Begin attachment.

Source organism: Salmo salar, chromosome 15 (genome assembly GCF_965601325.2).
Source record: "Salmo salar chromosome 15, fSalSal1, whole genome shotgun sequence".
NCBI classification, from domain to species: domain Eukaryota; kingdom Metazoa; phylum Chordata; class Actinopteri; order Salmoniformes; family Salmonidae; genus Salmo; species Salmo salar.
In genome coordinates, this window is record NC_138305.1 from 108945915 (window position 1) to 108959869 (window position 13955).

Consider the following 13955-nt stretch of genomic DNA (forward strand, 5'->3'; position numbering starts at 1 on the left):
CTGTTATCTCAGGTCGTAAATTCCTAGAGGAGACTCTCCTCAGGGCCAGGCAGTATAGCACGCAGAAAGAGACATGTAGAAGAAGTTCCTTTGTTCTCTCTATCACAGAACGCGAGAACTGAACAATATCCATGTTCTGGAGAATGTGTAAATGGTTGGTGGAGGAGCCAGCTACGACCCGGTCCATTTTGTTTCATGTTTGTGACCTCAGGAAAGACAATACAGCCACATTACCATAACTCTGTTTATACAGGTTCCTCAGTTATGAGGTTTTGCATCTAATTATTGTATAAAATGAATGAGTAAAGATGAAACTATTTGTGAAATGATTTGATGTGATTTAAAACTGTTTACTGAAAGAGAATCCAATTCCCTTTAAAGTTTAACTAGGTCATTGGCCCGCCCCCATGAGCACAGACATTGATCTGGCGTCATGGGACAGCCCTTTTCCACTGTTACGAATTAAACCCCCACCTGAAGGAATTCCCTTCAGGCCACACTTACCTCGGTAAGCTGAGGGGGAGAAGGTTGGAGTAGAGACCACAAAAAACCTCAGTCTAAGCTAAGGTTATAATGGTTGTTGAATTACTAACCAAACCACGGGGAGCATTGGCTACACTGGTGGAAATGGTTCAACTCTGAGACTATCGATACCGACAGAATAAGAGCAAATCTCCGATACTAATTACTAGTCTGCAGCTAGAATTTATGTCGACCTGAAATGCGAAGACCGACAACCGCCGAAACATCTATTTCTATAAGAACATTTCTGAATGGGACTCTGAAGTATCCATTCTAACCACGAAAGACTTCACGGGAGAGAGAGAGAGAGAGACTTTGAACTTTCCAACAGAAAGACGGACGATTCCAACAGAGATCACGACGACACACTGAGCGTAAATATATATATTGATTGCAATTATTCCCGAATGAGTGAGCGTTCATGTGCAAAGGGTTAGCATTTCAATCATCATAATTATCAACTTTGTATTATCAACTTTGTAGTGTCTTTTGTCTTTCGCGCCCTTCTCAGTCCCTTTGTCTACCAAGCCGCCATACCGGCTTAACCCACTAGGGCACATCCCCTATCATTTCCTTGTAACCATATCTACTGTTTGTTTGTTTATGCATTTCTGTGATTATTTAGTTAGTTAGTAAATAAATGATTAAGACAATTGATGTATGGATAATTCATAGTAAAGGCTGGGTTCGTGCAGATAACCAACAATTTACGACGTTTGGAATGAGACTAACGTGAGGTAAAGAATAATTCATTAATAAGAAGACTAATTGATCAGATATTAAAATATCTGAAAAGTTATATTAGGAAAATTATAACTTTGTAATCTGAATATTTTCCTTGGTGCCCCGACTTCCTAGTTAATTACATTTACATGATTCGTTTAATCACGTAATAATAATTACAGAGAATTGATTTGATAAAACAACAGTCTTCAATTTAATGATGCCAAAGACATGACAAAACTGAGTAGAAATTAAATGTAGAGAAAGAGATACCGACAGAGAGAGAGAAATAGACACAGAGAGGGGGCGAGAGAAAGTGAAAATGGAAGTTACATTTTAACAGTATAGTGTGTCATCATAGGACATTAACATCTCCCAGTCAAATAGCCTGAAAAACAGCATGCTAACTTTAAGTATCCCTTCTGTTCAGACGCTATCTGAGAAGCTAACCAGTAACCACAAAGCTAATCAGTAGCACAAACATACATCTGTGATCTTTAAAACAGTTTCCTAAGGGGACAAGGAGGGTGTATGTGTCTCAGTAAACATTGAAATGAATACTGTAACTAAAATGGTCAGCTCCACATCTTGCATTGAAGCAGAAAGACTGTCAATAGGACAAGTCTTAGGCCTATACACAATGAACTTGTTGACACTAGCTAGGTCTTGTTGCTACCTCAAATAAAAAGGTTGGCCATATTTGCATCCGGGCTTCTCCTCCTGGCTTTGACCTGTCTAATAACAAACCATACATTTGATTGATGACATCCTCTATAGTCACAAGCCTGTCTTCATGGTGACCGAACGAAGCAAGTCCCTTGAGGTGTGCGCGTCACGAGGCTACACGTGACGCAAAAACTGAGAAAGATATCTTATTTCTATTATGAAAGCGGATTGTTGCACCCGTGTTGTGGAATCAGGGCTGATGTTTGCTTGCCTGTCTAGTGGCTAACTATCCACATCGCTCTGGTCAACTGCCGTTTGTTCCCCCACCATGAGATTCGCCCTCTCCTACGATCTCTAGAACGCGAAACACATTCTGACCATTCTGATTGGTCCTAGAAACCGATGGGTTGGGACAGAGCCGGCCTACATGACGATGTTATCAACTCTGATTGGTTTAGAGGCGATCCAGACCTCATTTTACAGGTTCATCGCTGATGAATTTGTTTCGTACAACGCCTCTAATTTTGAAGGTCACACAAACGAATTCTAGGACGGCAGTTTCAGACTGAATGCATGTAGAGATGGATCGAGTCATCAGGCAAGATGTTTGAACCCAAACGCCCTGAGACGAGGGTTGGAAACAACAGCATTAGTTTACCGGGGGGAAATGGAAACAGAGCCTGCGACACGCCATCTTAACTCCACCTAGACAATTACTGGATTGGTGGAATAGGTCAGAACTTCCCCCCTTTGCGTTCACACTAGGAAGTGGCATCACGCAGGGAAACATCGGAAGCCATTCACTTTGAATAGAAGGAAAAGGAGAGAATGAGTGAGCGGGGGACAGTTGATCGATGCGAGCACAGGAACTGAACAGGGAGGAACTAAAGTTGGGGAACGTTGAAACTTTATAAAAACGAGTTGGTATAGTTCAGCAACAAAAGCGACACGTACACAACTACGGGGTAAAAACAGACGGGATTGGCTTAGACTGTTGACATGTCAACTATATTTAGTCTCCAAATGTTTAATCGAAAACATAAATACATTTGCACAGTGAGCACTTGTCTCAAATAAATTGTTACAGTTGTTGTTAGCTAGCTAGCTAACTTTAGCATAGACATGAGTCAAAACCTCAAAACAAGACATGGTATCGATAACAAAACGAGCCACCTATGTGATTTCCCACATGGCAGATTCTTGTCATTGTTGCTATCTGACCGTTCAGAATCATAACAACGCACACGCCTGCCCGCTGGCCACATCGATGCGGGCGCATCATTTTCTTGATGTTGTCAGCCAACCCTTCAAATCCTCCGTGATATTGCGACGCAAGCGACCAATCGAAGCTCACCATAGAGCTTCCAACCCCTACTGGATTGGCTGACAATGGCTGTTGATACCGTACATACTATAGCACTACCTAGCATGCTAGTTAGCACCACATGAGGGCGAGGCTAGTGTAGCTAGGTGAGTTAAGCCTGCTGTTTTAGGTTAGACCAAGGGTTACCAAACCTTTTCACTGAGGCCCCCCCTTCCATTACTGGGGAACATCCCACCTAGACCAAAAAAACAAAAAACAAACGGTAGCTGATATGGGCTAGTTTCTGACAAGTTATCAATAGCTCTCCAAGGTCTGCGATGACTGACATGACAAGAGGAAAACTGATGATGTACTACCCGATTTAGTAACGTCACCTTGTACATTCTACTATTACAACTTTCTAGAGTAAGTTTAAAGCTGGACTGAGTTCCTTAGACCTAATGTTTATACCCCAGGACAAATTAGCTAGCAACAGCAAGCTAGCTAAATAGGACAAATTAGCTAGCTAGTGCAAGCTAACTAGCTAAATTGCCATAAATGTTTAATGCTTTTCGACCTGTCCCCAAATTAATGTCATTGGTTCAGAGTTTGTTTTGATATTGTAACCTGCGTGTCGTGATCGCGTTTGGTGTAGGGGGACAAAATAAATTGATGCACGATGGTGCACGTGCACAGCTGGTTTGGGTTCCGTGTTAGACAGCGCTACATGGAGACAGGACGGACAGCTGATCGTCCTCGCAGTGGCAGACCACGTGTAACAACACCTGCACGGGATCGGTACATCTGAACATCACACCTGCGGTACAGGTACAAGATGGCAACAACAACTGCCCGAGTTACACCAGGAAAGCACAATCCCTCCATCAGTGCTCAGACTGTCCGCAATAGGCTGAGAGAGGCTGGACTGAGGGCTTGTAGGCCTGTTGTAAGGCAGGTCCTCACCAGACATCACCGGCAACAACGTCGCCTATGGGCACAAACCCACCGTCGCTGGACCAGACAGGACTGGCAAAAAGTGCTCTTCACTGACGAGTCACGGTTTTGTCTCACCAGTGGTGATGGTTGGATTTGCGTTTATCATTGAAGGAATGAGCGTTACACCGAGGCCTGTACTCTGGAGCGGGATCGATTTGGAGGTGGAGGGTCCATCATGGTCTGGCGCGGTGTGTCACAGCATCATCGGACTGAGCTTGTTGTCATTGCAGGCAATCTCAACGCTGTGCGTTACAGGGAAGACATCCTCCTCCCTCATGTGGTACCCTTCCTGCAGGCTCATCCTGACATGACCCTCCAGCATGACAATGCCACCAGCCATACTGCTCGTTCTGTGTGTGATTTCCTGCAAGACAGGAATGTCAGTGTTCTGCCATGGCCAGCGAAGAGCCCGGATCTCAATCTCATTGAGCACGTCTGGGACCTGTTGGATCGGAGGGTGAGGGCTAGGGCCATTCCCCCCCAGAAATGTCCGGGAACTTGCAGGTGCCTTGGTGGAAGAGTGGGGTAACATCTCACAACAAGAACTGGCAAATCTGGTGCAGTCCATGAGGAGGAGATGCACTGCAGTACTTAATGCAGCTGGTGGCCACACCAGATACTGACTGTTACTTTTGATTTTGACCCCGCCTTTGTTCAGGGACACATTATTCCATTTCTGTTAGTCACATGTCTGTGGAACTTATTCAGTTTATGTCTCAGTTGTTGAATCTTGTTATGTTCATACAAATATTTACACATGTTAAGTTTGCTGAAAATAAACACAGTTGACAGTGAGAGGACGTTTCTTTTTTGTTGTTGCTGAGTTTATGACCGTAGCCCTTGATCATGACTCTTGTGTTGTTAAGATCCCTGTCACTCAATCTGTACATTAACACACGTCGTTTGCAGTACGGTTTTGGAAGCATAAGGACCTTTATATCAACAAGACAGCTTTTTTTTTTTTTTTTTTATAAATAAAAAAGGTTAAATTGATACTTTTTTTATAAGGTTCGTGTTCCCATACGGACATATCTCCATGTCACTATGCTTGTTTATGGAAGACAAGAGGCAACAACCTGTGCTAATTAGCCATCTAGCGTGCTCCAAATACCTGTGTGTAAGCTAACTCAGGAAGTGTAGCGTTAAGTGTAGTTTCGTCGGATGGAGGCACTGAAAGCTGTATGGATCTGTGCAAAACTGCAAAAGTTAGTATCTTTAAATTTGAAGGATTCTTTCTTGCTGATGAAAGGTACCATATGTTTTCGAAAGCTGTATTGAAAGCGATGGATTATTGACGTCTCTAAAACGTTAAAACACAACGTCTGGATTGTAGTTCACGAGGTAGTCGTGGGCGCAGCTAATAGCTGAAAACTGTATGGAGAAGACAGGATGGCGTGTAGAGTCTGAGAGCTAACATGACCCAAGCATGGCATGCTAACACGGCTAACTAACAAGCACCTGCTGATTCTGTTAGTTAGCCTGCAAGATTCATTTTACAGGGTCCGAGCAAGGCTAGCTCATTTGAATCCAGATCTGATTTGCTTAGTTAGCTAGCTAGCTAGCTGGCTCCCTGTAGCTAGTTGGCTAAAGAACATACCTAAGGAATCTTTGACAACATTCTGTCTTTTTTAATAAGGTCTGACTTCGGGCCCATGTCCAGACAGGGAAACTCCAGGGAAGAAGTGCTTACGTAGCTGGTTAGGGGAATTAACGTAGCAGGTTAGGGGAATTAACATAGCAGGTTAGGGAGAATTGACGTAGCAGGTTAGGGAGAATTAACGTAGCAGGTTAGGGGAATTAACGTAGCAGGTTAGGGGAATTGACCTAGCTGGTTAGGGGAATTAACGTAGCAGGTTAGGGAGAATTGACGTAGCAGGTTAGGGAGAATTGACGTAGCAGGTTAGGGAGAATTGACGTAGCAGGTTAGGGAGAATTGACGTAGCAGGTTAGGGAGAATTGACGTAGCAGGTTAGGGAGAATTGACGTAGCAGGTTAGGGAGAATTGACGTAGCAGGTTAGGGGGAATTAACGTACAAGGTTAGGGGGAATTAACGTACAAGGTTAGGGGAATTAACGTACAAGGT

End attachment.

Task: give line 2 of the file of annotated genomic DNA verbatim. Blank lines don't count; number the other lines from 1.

Source record: "Salmo salar chromosome 15, fSalSal1, whole genome shotgun sequence".